(Cross-posted at NewAPPS.)
Greg Frost-Arnold has a nice post on the origins of the phrase ‘analytic philosophy’, in particular on when it began to be used roughly with its current meaning. He has a useful chart showing that already in the 1960s the phrase was being regularly used, whereas ‘continental philosophy’ only became more prominent as a phrase in the 1990s.
But besides the question of uses of the terminology, in comments to the post different people have been presenting insightful remarks on the origins of the very idea of ‘analytic philosophy’ as a particular way of doing philosophy. Greg himself (in comments) offers the following observation as a starting point:
Go back to Europe in 1932. We have the following 3 intellectual groups: the phenomenologists (esp. Husserl and Heidegger), the folks dedicated to (something like) Moorean analysis, and the Vienna Circle and their intellectual allies (perhaps we include here the Lvov-Warsaw school).
He then goes on to argue, and correctly to my mind, that analytic philosophy emerged essentially from the ‘fusion’ of the last two groups, the Mooreans and those who viewed logical analysis as the main philosophical methodology (Vienna Circle etc.). Continental philosophy would have naturally emerged from the phenomenology tradition. (An aside: for a while, I entertained the hypothesis that the analytic/continental divide could be explained by observing which of the Critiques each tradition focused on: mostly the first for analytic philosophy, mostly the third for continental philosophy. But Eric Schiesser told me at some point that this hypothesis doesn’t work, and although I forgot his arguments, I found them compelling then.)
Anyway, I think Greg hit the nail on the head in identifying Moorean ‘common sense’ philosophy and logical positivism (or at least a strong emphasis on the role of logic as a methodology for philosophy) as the two main sources for the development of analytic philosophy as we know it. But this also means that this tradition has always had a mild schizophrenic component, so to speak (and I hope disability philosophers will not take offense here!). In a sense, Moorean common sense philosophy is inimical to the conception of logical analysis in question, which at least to some extent *is* about discovering new facts.
Let me make this more precise. In comments, Greg quotes the ‘statement of policy’ of the very first edition of the journal Analysis, in 1933:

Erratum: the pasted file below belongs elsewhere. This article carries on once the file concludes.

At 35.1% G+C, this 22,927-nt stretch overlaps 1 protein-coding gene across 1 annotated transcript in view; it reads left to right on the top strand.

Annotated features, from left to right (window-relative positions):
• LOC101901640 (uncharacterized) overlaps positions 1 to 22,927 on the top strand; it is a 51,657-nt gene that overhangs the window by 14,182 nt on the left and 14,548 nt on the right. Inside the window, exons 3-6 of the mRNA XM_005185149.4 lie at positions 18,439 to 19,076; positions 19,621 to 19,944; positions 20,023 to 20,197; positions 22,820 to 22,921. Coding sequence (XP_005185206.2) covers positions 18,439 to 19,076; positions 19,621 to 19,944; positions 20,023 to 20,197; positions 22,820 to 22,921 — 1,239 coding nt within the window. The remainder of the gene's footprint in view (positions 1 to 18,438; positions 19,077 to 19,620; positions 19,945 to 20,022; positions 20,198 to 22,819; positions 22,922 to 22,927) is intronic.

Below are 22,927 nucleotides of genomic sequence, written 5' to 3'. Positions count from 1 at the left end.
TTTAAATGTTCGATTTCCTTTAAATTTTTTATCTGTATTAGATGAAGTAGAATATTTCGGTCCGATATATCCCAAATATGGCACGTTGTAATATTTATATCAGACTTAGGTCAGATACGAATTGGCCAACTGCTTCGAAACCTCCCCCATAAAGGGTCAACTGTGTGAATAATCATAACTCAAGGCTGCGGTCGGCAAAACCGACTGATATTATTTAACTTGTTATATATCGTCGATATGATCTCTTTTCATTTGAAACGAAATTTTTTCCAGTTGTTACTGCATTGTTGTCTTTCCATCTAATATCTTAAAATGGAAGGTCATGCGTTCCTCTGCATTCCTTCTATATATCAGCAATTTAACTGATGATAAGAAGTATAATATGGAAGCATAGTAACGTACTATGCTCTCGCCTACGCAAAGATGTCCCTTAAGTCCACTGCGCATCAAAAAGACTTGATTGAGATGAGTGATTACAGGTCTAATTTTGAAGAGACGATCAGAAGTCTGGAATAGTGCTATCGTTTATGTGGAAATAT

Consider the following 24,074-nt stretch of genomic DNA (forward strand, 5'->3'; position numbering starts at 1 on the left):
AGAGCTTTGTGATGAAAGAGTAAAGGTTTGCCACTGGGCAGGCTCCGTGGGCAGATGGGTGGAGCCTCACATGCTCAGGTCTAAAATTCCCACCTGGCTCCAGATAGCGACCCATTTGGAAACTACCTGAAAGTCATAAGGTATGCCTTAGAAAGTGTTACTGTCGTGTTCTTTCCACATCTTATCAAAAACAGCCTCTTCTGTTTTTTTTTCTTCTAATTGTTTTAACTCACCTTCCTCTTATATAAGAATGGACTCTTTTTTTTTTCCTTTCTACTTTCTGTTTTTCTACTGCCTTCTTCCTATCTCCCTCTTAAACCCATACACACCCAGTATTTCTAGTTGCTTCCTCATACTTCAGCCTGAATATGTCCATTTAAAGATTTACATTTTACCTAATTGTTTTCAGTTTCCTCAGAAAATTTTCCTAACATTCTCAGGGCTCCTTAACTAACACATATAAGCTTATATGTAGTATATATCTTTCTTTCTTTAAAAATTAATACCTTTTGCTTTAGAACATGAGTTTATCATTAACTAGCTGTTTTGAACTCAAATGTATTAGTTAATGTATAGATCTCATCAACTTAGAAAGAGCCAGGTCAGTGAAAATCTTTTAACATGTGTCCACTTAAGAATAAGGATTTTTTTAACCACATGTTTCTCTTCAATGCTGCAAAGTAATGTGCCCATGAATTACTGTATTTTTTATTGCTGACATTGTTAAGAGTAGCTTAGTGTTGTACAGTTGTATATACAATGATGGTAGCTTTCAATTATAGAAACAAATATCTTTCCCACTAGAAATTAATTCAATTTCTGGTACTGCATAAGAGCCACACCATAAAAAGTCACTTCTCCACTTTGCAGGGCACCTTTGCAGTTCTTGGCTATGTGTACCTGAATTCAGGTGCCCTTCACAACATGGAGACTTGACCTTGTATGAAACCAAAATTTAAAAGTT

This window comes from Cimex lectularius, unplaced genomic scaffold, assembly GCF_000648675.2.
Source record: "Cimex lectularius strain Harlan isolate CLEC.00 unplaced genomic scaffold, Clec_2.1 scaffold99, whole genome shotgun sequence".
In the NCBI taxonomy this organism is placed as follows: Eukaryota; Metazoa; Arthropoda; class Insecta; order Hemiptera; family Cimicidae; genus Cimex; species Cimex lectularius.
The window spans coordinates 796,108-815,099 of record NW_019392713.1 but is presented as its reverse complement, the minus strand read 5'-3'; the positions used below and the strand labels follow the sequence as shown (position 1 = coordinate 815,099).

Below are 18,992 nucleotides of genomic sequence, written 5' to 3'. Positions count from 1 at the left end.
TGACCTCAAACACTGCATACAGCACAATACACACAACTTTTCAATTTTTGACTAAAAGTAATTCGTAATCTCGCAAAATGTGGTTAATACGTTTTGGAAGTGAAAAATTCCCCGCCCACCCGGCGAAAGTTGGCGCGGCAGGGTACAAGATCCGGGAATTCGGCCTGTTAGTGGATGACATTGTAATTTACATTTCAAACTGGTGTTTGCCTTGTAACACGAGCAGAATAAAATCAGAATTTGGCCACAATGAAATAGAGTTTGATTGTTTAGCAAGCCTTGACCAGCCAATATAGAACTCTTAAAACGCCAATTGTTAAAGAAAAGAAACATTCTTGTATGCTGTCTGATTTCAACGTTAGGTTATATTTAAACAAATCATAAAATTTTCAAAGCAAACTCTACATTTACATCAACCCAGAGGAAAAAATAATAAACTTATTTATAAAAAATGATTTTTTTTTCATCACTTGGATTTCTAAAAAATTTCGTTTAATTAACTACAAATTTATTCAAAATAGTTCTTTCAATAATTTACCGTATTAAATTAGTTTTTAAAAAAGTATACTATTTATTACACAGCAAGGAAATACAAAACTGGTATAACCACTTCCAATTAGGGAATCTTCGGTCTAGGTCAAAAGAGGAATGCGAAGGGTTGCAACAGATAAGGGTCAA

"the contributions to be published will be concerned, as a rule, with the elucidation or explanation of facts, ... the general nature of which is, by common consent, already known; rather than with attempts to establish new kinds of facts" (p.1).
Clearly, it doesn’t get more Moorean than this… And why am I saying that this is in tension with the project of using logical analysis as a key philosophical methodology? After all, one can (and does) also use logical analysis for the explanation of facts which are already known. However, as I see it, this is definitely not the core of the good old Leibnizian idea of using logic to discover new truths, which was to a great extent one of Frege’s main sources of inspiration (although it is true that the very logicist project can be seen as the search for a logical analysis of already known mathematical facts; but it seems to me that this is really just the beginning of the story).
Let me mention a couple of examples. In ‘On Denoting’, when Russell claims that the actual logical form of sentences such as ‘The present king of France is bald’ is not the subject-predicate form but rather a tri-partite claim, he is clearly questioning ‘already known facts’ by common consent. Similarly, theTractatus is filled with un-commonsensical statements. A little later, in his works on truth and logical consequence, Tarski does take something that he himself refers to as the ‘common conception’ of these concepts as his starting point to formulate criteria of adequacy for his formal theories. But it’s clear that these formal theories are intended to go much beyond than just offering an elucidation of these ‘common conceptions’. In the same vein, Carnapian explication does not in any way rule out the possibility of establishing ‘new kinds of facts’ about its object of analysis (which may well be already known facts, but as a starting point).
It is no secret to anybody that I am no enthusiast of Moorean intuition-based philosophical methodology (as explained here and here), so I am not neutral on any of this. But the genealogy offered by Greg Frost-Arnold seems to me to highlight the fact that this tension between sticking to (and explaining) what is known and discovering new facts (in particular, by means of logical analysis) has always been at the heart of analytic philosophy, insofar as it emerged from the confluence of two rather distinct approaches to philosophy. This explains for example the reactions to Michael Streven’s definition of philosophy in a post at Leiter’s blog: “The point of philosophy is to defy common sense.” (For the record, I couldn’t agree more.) It’s Mooreanism still alive and kicking! But modern counterparts of logical positivism are also alive and kicking, and it is surprising that people are not more aware of the intrinsic conflicting nature of philosophical methodology within analytic philosophy.
(Let me also add a little plug for Mike Beaney's great entry on the concept of analysis at SEP.)